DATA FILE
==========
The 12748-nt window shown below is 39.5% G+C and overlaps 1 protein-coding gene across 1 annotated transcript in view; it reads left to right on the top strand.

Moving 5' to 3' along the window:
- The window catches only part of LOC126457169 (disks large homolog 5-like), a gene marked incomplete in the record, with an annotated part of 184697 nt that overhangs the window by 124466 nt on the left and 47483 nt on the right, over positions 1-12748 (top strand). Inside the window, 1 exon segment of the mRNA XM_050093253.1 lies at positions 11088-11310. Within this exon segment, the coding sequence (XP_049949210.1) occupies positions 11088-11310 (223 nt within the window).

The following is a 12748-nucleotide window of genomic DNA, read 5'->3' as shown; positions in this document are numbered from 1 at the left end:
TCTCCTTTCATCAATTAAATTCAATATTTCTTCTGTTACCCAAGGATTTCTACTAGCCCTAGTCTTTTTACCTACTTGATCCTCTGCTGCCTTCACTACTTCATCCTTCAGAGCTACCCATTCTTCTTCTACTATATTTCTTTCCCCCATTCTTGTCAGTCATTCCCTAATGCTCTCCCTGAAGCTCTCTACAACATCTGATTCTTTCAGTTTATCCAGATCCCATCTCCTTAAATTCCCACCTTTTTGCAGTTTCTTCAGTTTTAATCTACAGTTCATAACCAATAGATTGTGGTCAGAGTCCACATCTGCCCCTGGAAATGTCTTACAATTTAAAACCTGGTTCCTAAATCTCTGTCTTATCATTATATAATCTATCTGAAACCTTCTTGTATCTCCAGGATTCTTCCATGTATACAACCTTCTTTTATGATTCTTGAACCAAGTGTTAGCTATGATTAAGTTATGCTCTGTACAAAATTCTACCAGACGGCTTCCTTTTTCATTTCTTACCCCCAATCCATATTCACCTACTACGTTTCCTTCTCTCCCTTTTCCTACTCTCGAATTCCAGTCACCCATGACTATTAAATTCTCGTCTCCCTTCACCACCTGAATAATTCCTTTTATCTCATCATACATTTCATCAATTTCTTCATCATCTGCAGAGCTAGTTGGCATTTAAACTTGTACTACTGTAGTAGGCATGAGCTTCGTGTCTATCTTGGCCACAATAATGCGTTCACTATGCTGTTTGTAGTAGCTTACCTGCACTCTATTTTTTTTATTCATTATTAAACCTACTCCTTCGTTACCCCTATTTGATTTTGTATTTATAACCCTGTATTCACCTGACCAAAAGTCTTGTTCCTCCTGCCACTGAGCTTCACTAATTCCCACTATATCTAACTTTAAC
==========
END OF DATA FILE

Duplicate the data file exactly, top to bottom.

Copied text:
The 12748-nt window shown below is 39.5% G+C and overlaps 1 protein-coding gene across 1 annotated transcript in view; it reads left to right on the top strand.

Moving 5' to 3' along the window:
- The window catches only part of LOC126457169 (disks large homolog 5-like), a gene marked incomplete in the record, with an annotated part of 184697 nt that overhangs the window by 124466 nt on the left and 47483 nt on the right, over positions 1-12748 (top strand). Inside the window, 1 exon segment of the mRNA XM_050093253.1 lies at positions 11088-11310. Within this exon segment, the coding sequence (XP_049949210.1) occupies positions 11088-11310 (223 nt within the window).

The following is a 12748-nucleotide window of genomic DNA, read 5'->3' as shown; positions in this document are numbered from 1 at the left end:
TCTCCTTTCATCAATTAAATTCAATATTTCTTCTGTTACCCAAGGATTTCTACTAGCCCTAGTCTTTTTACCTACTTGATCCTCTGCTGCCTTCACTACTTCATCCTTCAGAGCTACCCATTCTTCTTCTACTATATTTCTTTCCCCCATTCTTGTCAGTCATTCCCTAATGCTCTCCCTGAAGCTCTCTACAACATCTGATTCTTTCAGTTTATCCAGATCCCATCTCCTTAAATTCCCACCTTTTTGCAGTTTCTTCAGTTTTAATCTACAGTTCATAACCAATAGATTGTGGTCAGAGTCCACATCTGCCCCTGGAAATGTCTTACAATTTAAAACCTGGTTCCTAAATCTCTGTCTTATCATTATATAATCTATCTGAAACCTTCTTGTATCTCCAGGATTCTTCCATGTATACAACCTTCTTTTATGATTCTTGAACCAAGTGTTAGCTATGATTAAGTTATGCTCTGTACAAAATTCTACCAGACGGCTTCCTTTTTCATTTCTTACCCCCAATCCATATTCACCTACTACGTTTCCTTCTCTCCCTTTTCCTACTCTCGAATTCCAGTCACCCATGACTATTAAATTCTCGTCTCCCTTCACCACCTGAATAATTCCTTTTATCTCATCATACATTTCATCAATTTCTTCATCATCTGCAGAGCTAGTTGGCATTTAAACTTGTACTACTGTAGTAGGCATGAGCTTCGTGTCTATCTTGGCCACAATAATGCGTTCACTATGCTGTTTGTAGTAGCTTACCTGCACTCTATTTTTTTTATTCATTATTAAACCTACTCCTTCGTTACCCCTATTTGATTTTGTATTTATAACCCTGTATTCACCTGACCAAAAGTCTTGTTCCTCCTGCCACTGAGCTTCACTAATTCCCACTATATCTAACTTTAAC